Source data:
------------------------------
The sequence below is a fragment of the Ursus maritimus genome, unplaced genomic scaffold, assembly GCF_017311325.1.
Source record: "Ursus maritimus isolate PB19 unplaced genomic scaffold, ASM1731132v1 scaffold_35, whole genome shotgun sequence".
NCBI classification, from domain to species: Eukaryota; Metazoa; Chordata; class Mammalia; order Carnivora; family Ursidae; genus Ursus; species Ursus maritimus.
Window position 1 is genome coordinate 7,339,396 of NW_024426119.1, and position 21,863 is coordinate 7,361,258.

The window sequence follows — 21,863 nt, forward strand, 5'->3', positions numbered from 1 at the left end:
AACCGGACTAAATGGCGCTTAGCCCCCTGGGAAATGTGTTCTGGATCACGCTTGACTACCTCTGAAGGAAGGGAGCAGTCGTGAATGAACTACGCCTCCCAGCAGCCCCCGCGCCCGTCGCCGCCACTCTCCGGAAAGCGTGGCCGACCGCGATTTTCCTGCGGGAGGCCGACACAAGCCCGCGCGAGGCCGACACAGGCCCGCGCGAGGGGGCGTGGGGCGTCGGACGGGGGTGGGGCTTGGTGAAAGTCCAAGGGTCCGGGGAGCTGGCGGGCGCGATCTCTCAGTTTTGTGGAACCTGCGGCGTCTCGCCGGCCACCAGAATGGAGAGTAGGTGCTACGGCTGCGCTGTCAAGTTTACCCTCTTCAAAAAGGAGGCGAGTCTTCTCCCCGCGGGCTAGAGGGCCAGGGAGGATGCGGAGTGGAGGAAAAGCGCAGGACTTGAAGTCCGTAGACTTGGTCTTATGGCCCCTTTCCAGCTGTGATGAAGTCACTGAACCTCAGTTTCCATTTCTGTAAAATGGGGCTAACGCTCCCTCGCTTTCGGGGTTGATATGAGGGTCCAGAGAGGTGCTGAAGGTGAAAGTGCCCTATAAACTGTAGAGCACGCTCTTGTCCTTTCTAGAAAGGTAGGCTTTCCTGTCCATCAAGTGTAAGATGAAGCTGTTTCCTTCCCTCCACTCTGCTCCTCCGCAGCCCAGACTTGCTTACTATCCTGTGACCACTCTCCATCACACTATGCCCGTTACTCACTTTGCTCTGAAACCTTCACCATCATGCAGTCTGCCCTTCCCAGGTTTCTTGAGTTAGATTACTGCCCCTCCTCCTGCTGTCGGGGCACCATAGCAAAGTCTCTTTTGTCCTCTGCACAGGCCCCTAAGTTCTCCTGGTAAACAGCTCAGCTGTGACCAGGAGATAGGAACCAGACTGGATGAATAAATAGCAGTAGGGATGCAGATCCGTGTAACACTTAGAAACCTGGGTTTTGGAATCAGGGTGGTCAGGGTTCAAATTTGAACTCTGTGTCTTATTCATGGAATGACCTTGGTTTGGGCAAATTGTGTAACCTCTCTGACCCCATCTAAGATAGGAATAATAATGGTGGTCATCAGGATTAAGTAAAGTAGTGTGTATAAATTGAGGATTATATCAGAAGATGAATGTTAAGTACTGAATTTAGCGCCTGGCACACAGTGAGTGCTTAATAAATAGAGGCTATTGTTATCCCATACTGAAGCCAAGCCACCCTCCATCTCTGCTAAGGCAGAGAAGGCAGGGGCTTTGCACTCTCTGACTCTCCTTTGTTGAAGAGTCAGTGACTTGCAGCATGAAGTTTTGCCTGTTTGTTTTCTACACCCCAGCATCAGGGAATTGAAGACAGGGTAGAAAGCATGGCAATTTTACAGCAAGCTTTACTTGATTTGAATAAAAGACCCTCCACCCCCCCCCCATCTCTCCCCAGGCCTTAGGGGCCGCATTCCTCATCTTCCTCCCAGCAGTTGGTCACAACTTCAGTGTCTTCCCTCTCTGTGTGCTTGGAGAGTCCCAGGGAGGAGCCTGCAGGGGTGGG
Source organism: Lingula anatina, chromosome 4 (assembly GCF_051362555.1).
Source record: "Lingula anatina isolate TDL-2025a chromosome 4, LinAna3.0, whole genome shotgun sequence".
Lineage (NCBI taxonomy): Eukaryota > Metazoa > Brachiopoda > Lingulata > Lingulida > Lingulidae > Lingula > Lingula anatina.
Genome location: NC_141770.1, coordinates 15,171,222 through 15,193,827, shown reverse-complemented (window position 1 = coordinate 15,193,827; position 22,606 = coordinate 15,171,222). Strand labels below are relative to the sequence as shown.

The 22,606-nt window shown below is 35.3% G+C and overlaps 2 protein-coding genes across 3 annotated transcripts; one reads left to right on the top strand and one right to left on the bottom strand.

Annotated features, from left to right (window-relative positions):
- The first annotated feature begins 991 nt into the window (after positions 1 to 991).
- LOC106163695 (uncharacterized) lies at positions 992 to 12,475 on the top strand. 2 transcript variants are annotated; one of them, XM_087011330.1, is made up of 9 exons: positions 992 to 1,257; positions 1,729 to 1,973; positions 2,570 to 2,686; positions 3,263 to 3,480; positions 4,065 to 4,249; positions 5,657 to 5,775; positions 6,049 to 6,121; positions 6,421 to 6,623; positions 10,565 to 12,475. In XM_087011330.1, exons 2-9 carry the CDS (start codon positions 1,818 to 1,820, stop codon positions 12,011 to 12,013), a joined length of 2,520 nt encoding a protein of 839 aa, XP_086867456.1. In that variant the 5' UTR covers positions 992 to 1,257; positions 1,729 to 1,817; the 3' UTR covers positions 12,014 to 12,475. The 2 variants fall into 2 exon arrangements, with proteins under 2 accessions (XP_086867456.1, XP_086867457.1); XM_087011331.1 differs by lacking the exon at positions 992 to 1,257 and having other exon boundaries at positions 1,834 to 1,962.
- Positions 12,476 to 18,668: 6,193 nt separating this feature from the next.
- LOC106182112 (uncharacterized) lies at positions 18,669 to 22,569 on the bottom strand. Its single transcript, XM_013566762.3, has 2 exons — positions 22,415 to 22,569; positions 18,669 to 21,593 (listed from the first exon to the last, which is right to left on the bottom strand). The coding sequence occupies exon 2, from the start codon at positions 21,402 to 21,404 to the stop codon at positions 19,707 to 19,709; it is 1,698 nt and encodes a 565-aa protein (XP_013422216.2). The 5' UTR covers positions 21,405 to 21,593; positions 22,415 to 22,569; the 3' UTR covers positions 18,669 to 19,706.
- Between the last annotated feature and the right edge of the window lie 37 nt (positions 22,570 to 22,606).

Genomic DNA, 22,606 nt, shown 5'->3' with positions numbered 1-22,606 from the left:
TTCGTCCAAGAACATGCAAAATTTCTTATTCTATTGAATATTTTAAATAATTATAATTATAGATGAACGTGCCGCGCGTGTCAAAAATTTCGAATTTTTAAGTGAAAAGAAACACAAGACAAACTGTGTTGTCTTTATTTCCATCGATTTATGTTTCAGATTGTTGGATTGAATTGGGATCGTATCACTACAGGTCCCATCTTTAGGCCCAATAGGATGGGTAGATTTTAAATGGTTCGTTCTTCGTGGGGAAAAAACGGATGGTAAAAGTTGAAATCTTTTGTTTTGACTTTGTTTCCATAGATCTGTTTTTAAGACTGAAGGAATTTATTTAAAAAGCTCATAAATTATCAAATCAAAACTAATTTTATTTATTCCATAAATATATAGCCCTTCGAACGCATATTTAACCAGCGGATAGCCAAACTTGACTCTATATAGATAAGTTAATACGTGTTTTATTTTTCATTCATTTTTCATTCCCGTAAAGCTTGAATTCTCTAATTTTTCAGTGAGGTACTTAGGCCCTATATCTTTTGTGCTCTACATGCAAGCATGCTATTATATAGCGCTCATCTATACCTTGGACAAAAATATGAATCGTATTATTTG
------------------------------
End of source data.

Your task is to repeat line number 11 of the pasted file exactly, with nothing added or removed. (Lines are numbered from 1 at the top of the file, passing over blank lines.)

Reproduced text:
The 22,606-nt window shown below is 35.3% G+C and overlaps 2 protein-coding genes across 3 annotated transcripts; one reads left to right on the top strand and one right to left on the bottom strand.